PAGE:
This is a phenomenon by no means restricted to Scottish schools. During the ‘war on terror’, demands by the conservative right and liberal intelligentsia alike for Muslims to abandon practice x,y and z and to integrate into the dominant cultural life became routine.

The response of members of that minority community was predictable – further marginalisation pushed some closer toward traditional or conservative practice.

For example, across the west, more Muslim women began to adopt headscarves and veils as a symbol of defiance against Islamophobia.

This is a widely observed phenomenon; the state on behalf of the dominant community demands assimilation to its culture, minority cultures respond by divergence. As a general rule, ‘bans’ lead to a backlash.

So let’s put the idea of the abolition of Catholic eduction to bed. It isn’t going to happen, not least because a significant minority of the population won’t let it happen.

Learning to accept religious life

The first step towards a ‘de-segregated’ education system is the acceptance of religious pluralism, and a pluralism of thought more generally.

It is sometimes imagined that once radical demands for the separation of church and state in Western societies was designed to make room for rationalism or atheism. In fact, it was a move broadly intended to create the space for religious dissent and toleration in societies badly disrupted by schisms like the Reformation.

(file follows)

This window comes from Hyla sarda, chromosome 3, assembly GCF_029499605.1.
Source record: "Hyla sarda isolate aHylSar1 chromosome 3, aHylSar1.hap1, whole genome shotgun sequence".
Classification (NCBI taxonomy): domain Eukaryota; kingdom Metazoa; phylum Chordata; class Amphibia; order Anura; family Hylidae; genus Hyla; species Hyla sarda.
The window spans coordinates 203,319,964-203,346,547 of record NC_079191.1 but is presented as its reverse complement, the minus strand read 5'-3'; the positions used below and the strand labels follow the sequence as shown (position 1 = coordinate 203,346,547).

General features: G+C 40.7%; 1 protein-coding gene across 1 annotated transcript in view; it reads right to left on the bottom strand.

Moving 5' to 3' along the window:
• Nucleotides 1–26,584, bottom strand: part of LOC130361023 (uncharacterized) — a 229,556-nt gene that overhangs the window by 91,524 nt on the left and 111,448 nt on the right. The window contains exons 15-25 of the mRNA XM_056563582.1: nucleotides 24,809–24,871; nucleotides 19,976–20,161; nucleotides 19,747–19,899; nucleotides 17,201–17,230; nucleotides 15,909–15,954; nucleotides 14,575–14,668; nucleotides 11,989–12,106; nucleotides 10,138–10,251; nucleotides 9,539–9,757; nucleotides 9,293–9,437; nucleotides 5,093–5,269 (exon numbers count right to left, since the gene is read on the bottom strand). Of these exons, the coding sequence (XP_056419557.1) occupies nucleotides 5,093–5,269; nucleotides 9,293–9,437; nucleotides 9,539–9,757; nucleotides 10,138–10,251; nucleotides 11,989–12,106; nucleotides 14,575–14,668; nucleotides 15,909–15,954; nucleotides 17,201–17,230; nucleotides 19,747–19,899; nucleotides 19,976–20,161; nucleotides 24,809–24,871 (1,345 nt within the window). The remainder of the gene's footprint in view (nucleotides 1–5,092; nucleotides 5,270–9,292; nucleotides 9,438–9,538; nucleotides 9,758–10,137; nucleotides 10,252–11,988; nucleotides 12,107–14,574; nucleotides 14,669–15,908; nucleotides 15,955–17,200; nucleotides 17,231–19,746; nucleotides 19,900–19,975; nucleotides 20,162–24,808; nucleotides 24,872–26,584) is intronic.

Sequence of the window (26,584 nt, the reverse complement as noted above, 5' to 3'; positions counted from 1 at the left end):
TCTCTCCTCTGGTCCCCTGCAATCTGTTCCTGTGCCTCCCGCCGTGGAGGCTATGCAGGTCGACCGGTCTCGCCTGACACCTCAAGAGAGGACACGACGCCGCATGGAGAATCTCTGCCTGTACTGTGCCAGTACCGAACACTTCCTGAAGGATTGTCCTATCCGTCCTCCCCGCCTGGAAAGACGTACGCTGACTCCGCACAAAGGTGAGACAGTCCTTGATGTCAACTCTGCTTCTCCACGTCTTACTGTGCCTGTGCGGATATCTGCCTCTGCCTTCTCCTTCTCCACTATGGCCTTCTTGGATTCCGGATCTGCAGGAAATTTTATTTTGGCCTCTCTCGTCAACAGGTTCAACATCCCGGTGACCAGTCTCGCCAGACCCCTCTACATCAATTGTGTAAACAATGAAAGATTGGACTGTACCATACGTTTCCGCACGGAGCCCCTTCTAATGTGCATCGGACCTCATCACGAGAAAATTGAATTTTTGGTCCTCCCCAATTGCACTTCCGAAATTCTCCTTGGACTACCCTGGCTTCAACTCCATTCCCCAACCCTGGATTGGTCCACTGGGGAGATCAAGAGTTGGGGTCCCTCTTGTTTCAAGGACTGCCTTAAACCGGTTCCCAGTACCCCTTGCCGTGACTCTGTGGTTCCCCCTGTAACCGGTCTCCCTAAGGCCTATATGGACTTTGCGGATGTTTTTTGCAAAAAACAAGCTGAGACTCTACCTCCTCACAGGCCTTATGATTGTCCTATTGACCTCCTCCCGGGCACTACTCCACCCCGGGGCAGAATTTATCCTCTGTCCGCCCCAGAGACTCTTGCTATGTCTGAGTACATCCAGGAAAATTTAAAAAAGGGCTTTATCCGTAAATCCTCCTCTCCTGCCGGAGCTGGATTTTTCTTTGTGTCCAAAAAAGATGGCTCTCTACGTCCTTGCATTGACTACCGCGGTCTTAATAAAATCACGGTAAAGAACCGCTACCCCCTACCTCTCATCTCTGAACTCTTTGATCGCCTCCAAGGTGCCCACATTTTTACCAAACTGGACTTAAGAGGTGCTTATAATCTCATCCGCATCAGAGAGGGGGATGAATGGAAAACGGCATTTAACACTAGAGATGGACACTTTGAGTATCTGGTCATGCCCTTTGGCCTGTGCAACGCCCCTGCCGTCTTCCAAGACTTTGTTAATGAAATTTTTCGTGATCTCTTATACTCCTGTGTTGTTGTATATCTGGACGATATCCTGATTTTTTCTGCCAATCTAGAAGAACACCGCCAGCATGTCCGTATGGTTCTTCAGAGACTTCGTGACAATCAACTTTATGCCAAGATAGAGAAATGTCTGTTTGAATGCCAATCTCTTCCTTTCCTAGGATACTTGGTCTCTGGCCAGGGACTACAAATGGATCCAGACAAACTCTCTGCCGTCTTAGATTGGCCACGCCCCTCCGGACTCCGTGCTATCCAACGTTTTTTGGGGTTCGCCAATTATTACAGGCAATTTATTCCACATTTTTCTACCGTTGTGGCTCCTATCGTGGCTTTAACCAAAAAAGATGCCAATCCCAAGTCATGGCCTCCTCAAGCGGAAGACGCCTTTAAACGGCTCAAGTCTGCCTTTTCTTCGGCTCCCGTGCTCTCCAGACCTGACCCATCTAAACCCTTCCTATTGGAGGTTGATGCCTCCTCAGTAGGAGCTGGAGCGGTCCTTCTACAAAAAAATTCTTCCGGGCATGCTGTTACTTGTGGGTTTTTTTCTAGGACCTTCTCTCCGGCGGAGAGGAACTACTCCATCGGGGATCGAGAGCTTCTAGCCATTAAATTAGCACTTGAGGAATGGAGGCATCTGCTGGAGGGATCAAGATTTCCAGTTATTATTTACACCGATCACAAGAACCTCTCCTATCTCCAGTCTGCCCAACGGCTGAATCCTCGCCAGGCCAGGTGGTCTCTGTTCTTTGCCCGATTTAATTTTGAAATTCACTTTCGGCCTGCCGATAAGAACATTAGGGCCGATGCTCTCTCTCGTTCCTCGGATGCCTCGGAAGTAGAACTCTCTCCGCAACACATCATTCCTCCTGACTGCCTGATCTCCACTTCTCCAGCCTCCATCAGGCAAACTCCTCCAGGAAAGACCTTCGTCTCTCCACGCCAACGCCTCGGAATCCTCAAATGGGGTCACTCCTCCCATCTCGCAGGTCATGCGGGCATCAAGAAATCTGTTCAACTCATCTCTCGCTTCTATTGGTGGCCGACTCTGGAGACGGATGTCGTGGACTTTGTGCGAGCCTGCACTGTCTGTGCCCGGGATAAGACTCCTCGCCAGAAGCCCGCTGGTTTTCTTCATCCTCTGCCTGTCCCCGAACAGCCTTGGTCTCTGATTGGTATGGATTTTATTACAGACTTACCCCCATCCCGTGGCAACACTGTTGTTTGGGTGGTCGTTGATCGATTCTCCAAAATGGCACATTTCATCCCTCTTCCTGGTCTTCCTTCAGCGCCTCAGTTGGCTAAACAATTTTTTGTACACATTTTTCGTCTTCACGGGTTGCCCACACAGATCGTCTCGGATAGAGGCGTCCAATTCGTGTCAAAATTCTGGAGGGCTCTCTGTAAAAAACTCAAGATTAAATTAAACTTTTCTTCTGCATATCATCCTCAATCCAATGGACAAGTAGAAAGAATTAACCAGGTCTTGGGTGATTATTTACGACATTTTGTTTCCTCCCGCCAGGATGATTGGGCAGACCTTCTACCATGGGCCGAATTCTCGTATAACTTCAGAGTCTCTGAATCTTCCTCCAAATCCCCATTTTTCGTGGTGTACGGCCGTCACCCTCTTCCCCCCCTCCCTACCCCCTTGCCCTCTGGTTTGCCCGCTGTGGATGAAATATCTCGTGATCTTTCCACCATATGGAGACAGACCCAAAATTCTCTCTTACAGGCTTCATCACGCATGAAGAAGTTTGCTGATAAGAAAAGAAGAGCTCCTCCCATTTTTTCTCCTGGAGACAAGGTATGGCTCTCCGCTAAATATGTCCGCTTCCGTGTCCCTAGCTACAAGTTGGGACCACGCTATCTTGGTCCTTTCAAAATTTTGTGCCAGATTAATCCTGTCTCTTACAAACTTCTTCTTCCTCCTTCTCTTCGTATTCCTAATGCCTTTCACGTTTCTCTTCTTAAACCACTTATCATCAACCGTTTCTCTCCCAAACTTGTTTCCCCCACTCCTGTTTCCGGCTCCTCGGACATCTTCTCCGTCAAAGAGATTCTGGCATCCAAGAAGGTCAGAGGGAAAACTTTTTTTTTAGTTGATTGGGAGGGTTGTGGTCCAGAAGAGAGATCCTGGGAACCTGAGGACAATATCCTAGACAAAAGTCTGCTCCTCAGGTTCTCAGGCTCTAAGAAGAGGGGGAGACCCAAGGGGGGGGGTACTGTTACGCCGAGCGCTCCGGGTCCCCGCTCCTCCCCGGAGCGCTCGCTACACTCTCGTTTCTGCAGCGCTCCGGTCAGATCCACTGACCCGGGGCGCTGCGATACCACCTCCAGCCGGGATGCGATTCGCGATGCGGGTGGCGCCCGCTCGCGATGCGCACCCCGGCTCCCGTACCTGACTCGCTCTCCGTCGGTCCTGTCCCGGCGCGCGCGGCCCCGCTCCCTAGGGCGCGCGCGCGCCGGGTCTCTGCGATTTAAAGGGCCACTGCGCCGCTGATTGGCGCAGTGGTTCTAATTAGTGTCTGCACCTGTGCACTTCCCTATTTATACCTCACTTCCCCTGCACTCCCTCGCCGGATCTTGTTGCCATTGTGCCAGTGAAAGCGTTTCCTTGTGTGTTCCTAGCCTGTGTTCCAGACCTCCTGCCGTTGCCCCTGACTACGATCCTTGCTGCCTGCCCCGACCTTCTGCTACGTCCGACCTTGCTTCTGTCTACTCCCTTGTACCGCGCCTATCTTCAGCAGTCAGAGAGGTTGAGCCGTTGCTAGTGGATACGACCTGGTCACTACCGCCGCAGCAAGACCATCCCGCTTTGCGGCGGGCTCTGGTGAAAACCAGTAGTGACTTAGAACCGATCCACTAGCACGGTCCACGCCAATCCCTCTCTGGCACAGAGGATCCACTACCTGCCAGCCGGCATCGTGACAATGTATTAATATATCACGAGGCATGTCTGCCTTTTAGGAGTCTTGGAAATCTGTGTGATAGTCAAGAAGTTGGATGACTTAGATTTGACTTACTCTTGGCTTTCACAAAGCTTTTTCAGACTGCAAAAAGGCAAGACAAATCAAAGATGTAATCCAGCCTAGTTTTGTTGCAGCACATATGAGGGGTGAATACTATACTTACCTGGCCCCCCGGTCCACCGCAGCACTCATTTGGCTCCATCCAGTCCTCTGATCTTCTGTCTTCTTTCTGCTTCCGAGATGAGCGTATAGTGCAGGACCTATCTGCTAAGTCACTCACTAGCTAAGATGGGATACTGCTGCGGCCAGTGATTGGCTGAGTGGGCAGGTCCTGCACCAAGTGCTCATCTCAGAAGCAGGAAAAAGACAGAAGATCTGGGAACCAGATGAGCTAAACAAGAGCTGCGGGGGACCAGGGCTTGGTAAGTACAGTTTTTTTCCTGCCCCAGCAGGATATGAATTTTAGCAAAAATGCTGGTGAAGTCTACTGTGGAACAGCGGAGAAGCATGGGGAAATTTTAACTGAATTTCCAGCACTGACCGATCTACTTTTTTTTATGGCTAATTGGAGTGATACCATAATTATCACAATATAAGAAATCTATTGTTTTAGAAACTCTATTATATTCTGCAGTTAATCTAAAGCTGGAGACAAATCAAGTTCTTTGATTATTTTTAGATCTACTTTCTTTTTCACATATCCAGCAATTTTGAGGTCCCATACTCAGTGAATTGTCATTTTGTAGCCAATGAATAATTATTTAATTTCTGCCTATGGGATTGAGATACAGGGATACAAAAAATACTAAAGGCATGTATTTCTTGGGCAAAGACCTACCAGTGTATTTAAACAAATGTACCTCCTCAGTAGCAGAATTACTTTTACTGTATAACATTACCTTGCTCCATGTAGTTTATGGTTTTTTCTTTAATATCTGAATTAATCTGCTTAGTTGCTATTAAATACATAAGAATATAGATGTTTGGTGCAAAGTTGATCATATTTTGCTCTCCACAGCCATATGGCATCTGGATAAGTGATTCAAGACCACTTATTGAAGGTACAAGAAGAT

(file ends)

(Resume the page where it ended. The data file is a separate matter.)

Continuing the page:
Secular institutions are not ones without religion. For schools not to be governed within distinct denominations, is not to have schools without denominations.

Since scientific, political and cultural life largely took place under the rubric of religion for thousands of years, to cauterise it off from wider study makes little sense, and simply deprives children of access to their own civilisation.

The religious studies class which children are often encouraged not to take in Scotland is where they will learn about Paul, Aristotle, Thomas Aquinas and the Bible. It is also where they will learn about the great critics of religion like Friedrich Nietzche and Karl Marx.

Protestant state schools should therefore become truly pluralist. That must mean new provision for worship, religious study and observance. We aren’t talking about kids spending hours learning the Torah by heart – but introductory studies and the ability to be part of a faith community in and out of school if they wish.

For the majority of children who do not hold religious beliefs, they could spend this provision learning religious thought, or moral, political and philosophical thought outside of the ambit of religion. This would create schools where children experience contact with diverse cultures, creeds and ideas, early and often.

This would involve hard work, imaginative thinking and considerable expenditure. It would involve viewing schools as community and intellectual spaces and not just factories. And this is one reason why the ‘ban Catholic schools’ lobby will always be given a ready platform.

Those who constantly demonstrate their frustration at ‘sectarianism’ and its durability better be prepared for radical changes. Who knows, maybe such truly non-denominational schools could also teach children what the papers will not about Scotland’s long history of anti-Catholic bigotry and anti-Irish racism.

Michael Gaida